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BSC 2010C: Principles of Biology I

This library guide supports the FSCJ course BSC 2010C Principles of Biology.

Human Genetics

Human Genetics

Human Blood groups
There are 3 different alleles : IA, IB, and i. Alleles IA and IB are codominant ( both affect the phenotype).
Blood has antibodies that react against factors that are not present in the blood. eg group A has antibodies against B. Blood types
Blood group O can give blood to anyone ( universal donor ). Blood group AB can receive blood from anyone ( universal recipient ).
Blood groups can be used in paternity cases. For example, if a mother is blood group O and her child is blood group B, the father cannot be blood group A or O. So blood groups can prove that someone is not the father. However, blood groups alone cannot prove that someone is definitely the father of a particular child, because millions of people have the same blood group. To prove paternity you must use the more sophisticated genetic fingerprinting (chapter 15).

Blood groups and antibodies
Phenotype Genotype Antigen Antibody Can get blood from
A IA IA or IA i A Anti-B Yes No No Yes
B IB IB or IB i B Anti-A No Yes No Yes
AB IA IB A and B None Yes Yes Yes Yes
O i i None Anti-A
and Anti-B
No No No Yes

Rhesus factor
The Rhesus factor is caused by a different gene from blood groups. It was first found in Rhesus monkeys, but humans have exactly the same gene. Rhesus positive is caused by a dominant allele ( R ).
Women who are Rhesus negative, but have a Rhesus positive baby, will produce antibodies against the babies blood. The drug rhogam prevents these Rhesus problems if it is given during pregnancy.

Pedigree charts
Pedigree charts are family trees that are used to show how traits are inherited.
Dominant alleles : if a child has that trait, at least one parent must have that trait. eg brown hair.
Recessive alleles : children can have that trait even if neither parent shows it (both parents are carriers) eg blond hair.

Genetic Diseases

A) Caused by a recessive gene
Heterozygous individuals are carriers. If two carriers have children, each child has a 25% of being born with the disease. Because the disease is recessive, it can skip several generations.
Examples : Sickle cell anemia : affects red blood cells. Caused by 1 amino acid different in the protein hemoglobin. Sickle cell
Roughly 10% African Americans are carriers. Carriers are resistant to malaria. The gene for sickle cell anemia is on chromosome 11.

Cystic fibrosis : affects the lungs. Roughly 4 % Caucasians are carriers. The gene is on chromosome 7.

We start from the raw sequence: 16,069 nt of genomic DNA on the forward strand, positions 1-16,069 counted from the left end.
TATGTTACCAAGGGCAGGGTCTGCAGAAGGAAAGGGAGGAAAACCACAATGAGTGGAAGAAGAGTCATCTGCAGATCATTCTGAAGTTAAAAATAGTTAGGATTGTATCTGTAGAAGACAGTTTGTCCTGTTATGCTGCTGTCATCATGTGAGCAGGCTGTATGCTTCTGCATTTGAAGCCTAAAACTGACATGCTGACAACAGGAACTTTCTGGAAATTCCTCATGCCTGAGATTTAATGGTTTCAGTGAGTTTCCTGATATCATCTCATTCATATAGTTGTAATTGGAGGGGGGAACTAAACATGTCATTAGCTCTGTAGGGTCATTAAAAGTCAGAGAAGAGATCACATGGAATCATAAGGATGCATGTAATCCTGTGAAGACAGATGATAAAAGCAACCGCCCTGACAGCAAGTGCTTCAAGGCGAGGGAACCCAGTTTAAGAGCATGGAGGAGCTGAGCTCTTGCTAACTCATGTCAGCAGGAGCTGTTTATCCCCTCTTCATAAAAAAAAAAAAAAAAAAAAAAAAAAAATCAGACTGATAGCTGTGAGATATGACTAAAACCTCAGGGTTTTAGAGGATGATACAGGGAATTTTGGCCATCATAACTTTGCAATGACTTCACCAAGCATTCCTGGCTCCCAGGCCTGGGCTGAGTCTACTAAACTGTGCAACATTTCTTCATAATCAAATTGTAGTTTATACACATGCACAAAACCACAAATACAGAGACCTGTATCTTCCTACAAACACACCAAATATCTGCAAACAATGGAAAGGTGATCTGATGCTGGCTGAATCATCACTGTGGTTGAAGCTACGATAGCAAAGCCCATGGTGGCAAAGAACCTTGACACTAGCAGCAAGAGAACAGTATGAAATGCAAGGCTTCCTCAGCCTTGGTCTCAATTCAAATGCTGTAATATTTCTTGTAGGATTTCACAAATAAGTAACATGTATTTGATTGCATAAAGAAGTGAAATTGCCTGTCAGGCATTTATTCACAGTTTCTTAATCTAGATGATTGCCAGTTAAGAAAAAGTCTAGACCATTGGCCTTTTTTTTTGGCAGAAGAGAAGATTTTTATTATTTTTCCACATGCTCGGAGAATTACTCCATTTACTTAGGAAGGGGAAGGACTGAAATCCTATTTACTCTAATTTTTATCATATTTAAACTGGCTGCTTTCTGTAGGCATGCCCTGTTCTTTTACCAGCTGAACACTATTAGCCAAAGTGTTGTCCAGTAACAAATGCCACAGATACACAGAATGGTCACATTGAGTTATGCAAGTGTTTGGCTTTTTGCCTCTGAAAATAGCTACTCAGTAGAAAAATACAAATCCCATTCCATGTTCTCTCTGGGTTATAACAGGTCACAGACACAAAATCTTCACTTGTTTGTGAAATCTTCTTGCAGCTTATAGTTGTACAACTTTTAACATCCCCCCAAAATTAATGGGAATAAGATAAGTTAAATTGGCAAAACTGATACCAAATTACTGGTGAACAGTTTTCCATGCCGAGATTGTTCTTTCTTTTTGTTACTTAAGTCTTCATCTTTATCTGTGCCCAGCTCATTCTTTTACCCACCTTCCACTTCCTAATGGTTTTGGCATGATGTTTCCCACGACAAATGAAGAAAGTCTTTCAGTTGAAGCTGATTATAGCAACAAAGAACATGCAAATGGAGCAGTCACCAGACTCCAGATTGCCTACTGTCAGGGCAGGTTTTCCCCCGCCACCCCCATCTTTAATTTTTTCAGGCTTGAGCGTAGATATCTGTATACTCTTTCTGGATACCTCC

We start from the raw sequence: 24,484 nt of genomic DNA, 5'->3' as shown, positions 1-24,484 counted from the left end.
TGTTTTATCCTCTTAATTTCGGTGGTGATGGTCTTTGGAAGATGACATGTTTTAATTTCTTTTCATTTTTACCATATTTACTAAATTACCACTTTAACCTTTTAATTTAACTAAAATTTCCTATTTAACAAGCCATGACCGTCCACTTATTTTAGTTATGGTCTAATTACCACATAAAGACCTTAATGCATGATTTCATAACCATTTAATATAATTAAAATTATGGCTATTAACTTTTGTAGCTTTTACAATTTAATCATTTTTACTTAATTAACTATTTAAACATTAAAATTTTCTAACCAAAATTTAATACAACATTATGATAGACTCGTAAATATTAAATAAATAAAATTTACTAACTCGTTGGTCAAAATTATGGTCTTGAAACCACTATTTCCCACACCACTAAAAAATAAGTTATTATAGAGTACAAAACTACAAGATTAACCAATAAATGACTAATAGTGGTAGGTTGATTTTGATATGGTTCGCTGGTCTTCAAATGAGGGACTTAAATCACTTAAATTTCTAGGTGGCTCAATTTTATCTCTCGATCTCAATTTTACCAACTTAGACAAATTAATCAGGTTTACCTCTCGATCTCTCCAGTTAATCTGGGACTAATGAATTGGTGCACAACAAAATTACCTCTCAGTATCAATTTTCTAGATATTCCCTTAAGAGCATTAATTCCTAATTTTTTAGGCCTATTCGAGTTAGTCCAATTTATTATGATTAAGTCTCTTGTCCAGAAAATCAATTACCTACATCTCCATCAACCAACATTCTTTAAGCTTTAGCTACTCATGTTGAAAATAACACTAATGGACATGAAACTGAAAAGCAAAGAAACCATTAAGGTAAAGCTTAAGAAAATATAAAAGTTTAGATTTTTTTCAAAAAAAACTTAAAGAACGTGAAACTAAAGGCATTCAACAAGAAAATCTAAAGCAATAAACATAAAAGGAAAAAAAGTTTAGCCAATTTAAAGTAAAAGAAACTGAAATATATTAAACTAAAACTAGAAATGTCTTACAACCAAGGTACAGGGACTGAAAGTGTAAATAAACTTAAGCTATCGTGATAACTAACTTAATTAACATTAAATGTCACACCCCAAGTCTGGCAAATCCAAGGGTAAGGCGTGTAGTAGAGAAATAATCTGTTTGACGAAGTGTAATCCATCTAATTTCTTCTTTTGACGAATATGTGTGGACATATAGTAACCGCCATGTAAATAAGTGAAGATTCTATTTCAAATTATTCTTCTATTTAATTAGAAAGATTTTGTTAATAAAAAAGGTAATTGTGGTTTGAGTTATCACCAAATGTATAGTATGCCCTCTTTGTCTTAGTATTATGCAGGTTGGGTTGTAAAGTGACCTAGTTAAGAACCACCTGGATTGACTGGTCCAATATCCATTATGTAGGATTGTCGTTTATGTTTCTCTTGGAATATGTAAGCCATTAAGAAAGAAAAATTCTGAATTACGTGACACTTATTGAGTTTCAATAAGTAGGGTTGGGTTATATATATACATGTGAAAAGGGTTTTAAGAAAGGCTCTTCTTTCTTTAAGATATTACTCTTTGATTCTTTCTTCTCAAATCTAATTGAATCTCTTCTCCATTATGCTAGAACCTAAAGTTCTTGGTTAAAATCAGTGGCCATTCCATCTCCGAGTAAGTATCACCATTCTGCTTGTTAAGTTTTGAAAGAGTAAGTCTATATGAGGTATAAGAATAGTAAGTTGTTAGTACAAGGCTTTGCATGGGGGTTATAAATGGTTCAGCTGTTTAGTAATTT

There are blood tests to detect carriers of sickle cell anemia or cystic fibrosis. In both diseases carriers live a normal life, but people with the disease often live only into their 30s.

B) Caused by a dominant gene.
Heterozygous individuals suffer from the disease. If a heterozygous person has children with a normal (homozygous recessive) person, each child has a 50% chance of inheriting the disease. The disease is caused by a dominant gene, so the only way someone can have the disease is if one of their parents has it (and one of their grandparents etc). It cannot skip generations.
example : Huntingtons disease : affects the nerves. Symptoms appear usually around age 40. The gene is on chromosome 4. New research. Huntingtons is a disease caused by a "triplet repeat" : the DNA code CAG is repeated 36 to 100 times in people with Huntingtons disease, but only 10 to 30 times in normal people.


Aneuploidy means that a cell inherits the wrong number of chromosomes. If the number inherited is very different from normal, the embryo does not survive. Karyotype : a photo of the chromosomes in a person.

Examples of aneuploidy
Down syndrome : extra copy of chromosome 21. Total of 47 chromosomes.
The risk of having a baby with Down syndrome increases as the mother gets older. Down syndrome children are usually short, mild to moderately mentally retarded, and live about 55 years. Men with Down syndrome are sterile, women can have children but there is a 50% chance of the child having Down syndrome.

Turner syndrome : missing an X chromosome ( genotype X ). Total of 45 chromosomes. They are always female, are typically short and almost always sterile.

Metafemale : extra X chromosome ( XXX ). Total of 47 chromosomes. Usually tall females, with normal fertility and two Barr bodies.

Klinefelters syndrome : ( XXY ). Total of 47 chromosomes. They have male sex organs, but high levels of female hormone (because of the two X chromsomes), so often grow breasts. Typically they are sterile.

Jacobs syndrome : ( XYY ). Total of 47 chromosomes. Tall males with very slight mental retardation.


Fetal testing

Triple screen test: checks the levels of three proteins in the mothers blood. Triple Screen

Amniocentesis - takes a sample of fluid from the womb. It is done 3 - 4 months into the pregnancy. Amniocentesis is routine for pregnant women who are 35 or older.

Chorionic villus sampling - takes a sample of the placenta. It is done 2 - 3 months into the pregnancy.

Both techniques can cause miscarriage in 1 - 2 % of cases.

New technique : separates fetal blood cells ( that have crossed the placenta ) from a sample of mothers blood. This should reduce the miscarriage rate to zero.

Pre-implantation genetic diagnosis.
This is used for people who are carriers for, or have, a genetic disease (eg sickle cell anemia) but who still want to have children. Eggs are removed from the body, artificially inseminated, and grown to the 8 - 64 cell stage. One or more cells are removed and tested for genetic diseases. Embryos that do not have genetic diseases are implanted back into the uterus. Genetic diagnosis

Last edited July 2014, by David Byres,